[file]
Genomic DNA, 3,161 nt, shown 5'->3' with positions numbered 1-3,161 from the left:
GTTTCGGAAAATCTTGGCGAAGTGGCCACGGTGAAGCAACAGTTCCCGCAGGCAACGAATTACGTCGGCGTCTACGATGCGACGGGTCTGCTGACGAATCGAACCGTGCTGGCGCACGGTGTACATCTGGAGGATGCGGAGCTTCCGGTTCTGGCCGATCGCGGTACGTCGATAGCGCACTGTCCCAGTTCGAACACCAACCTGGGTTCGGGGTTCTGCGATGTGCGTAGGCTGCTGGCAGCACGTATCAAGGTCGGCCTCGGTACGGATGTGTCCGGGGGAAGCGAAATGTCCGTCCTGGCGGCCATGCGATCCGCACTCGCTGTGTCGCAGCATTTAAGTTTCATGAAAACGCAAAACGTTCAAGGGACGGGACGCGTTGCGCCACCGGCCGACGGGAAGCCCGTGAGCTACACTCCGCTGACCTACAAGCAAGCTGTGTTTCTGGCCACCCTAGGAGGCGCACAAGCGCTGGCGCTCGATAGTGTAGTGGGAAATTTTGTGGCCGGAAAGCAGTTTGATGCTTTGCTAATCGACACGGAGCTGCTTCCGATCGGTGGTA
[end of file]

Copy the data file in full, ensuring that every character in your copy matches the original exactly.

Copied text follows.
Genomic DNA, 3,161 nt, shown 5'->3' with positions numbered 1-3,161 from the left:
GTTTCGGAAAATCTTGGCGAAGTGGCCACGGTGAAGCAACAGTTCCCGCAGGCAACGAATTACGTCGGCGTCTACGATGCGACGGGTCTGCTGACGAATCGAACCGTGCTGGCGCACGGTGTACATCTGGAGGATGCGGAGCTTCCGGTTCTGGCCGATCGCGGTACGTCGATAGCGCACTGTCCCAGTTCGAACACCAACCTGGGTTCGGGGTTCTGCGATGTGCGTAGGCTGCTGGCAGCACGTATCAAGGTCGGCCTCGGTACGGATGTGTCCGGGGGAAGCGAAATGTCCGTCCTGGCGGCCATGCGATCCGCACTCGCTGTGTCGCAGCATTTAAGTTTCATGAAAACGCAAAACGTTCAAGGGACGGGACGCGTTGCGCCACCGGCCGACGGGAAGCCCGTGAGCTACACTCCGCTGACCTACAAGCAAGCTGTGTTTCTGGCCACCCTAGGAGGCGCACAAGCGCTGGCGCTCGATAGTGTAGTGGGAAATTTTGTGGCCGGAAAGCAGTTTGATGCTTTGCTAATCGACACGGAGCTGCTTCCGATCGGTGGTA